When Theresa May called for a snap general election on 18 April, the immediate consideration was that the entire process would be centred around forthcoming Brexit negotiations. Theories that May needed to strengthen her hand with a more significant majority in the house, coupled with a seemingly faltering opposition, abounded, and everything seemed to be geared towards June’s vote becoming a single issue election.
That it hasn’t must only be considered good news for the green economy. Last week’s manifesto avalanche wrestled attention away from Brexit with plentiful policy proposals establishing the direction each party believes the country should be headed.
Jeremy Corbyn’s typically socialist manifesto took a typically socialist approach to the energy market. Reforms must be set into motion for the good of the people, the manifesto states, arguing that more community energy, a phased nationalisation of the transmission and distribution grids, and the establishment of publicly-owned energy companies in every region would create a fairer market.
The Conservative alternative was perhaps vague in its approach – few specific, costed policies were confirmed outside of electric vehicles – but more pointed towards desired outcomes. Fracking will be nurtured to become a key strategic industry for the UK and consumers will be protected while yet another independent review of the market will be launched.
The Lib Dems and the Greens, at least partly singing from similar hymn sheets, will further solar and onshore wind where the Conservatives have cut them, with community energy projects again supported as decentralised generation and systems really take off.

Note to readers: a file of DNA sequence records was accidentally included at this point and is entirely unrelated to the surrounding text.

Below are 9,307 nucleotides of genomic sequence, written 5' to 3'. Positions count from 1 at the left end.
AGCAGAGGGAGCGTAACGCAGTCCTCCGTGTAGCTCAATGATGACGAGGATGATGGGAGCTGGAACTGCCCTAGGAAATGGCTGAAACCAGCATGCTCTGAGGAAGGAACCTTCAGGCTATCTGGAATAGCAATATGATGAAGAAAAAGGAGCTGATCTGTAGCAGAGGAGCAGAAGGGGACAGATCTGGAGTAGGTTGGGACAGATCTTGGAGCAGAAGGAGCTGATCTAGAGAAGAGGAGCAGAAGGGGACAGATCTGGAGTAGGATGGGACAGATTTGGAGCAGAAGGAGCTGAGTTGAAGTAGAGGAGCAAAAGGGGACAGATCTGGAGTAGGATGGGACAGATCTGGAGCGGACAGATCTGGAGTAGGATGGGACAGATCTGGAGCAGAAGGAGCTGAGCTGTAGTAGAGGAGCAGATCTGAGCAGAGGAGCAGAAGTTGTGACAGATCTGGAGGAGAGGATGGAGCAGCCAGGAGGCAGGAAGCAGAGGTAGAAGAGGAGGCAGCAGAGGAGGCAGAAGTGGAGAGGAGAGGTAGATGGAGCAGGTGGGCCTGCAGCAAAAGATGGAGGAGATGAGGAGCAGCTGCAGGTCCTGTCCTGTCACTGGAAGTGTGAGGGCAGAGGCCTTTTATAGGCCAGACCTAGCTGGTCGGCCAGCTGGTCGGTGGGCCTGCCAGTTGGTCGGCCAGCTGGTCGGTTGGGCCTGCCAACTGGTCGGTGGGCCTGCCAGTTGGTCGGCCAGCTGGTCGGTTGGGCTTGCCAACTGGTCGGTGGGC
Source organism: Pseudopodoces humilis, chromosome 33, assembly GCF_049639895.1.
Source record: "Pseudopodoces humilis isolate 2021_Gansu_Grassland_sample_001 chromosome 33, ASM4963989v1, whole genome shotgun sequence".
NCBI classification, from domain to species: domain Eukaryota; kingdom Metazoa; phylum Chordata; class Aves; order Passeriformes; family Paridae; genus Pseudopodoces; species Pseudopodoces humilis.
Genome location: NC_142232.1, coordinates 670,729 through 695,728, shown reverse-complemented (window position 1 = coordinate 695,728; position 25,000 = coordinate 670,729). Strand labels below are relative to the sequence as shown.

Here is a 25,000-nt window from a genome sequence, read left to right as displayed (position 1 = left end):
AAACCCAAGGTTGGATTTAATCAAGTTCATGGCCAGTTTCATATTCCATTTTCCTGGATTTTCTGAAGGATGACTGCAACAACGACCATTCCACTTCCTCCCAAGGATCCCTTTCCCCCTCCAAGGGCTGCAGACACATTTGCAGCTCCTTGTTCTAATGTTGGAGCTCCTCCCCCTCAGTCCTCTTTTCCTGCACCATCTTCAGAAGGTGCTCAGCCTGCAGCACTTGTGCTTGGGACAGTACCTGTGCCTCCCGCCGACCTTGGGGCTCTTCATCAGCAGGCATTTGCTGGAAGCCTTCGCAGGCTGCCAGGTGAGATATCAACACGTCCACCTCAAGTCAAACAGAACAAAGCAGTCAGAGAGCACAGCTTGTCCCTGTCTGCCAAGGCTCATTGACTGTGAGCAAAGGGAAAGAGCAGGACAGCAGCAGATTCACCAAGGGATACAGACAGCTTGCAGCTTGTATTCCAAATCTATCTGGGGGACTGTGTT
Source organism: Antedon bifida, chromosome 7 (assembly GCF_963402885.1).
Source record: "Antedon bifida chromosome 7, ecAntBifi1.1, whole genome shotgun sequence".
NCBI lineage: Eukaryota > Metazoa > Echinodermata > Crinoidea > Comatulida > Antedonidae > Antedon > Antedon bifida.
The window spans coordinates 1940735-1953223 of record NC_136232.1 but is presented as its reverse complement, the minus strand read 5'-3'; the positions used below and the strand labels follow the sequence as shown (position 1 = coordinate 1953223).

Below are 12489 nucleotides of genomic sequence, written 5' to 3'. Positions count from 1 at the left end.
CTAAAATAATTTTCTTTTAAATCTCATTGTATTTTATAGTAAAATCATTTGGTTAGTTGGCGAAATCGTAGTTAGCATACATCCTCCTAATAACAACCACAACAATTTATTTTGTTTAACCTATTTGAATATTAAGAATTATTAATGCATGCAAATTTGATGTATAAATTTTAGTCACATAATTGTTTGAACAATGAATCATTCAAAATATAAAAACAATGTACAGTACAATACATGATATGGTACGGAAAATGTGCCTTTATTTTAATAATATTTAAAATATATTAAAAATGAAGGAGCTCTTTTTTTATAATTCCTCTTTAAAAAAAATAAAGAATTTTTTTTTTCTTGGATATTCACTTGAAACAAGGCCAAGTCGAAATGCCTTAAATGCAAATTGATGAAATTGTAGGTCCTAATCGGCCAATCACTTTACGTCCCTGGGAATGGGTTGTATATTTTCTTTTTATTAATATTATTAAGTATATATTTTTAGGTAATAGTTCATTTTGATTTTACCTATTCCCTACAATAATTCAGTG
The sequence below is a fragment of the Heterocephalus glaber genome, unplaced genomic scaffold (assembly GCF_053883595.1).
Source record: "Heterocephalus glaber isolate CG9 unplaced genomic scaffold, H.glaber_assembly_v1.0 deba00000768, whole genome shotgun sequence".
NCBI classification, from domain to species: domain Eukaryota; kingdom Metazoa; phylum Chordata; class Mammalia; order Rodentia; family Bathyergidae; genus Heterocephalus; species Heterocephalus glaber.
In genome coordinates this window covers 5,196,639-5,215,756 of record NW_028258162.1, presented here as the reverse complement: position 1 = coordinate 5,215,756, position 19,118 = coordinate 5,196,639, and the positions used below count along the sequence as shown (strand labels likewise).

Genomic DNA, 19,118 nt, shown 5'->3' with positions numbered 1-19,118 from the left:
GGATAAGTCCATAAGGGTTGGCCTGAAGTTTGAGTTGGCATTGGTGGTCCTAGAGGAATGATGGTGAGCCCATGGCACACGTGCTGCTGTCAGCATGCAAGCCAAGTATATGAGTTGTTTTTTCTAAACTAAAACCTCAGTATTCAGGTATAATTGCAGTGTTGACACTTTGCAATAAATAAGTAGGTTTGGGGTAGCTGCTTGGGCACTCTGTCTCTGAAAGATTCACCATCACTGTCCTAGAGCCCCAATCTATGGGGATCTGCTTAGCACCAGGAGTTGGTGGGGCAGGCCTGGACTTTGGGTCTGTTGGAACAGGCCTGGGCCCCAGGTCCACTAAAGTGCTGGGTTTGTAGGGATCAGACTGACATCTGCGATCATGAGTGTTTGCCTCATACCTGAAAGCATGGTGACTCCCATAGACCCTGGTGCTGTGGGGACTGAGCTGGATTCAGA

But what is seriously lacking from all but one of the manifestos so far is a commitment to Europe’s internal energy market (IEM), and this oversight should be of concern for the energy industry. Only Labour’s manifesto included a firm commitment to remaining part of the IEM, while the Lib Dems merely stated that it would look to develop more interconnectors with Europe to underpin more renewable generation.
KPMG argued in December that the UK would be far better served by remaining in the IEM, echoing concerns raised before the vote that Brexit could send energy bills climbing if tariffs are attached to interconnected energy.
In 2015 interconnectors currently supplied around 6% of the UK’s electricity, a figure which could rise once the connection with Norway is complete to add to those already established with Ireland, France and the Netherlands. They’ve rightfully been determined a key technology to ensure security of supply and there’s every reason to expect them to make a meaningful contribution towards the other two tenets of the energy trilemma too.
So it’s therefore surprising – if not alarming – that all but one of the political parties vying for share in this forthcoming general election seemingly have no concrete position on the IEM.
Or is it? Energy was included in a list of priority areas for discussion by May’s government in the immediate aftermath of the Brexit vote last year but there has been little discussion of it since. Numerous select committee hearings have asked the question but there has yet to be much in the way of an answer. More important matters of trade, security and the movement of people will rightly take centre stage.
But that is not to say that securing the UK’s position in the IEM, or at least discussing the merits of it, is not of sufficient importance to include in extensive manifestos.
It can only be good for the green economy and the energy industry as a whole that this forthcoming election breaks from Brexit – in truth we could all probably do with something else to talk and think about, if only for a fleeting few months. But there is no denying or avoiding its material importance to the future of the UK, and the subject of the IEM cannot be ignored much longer.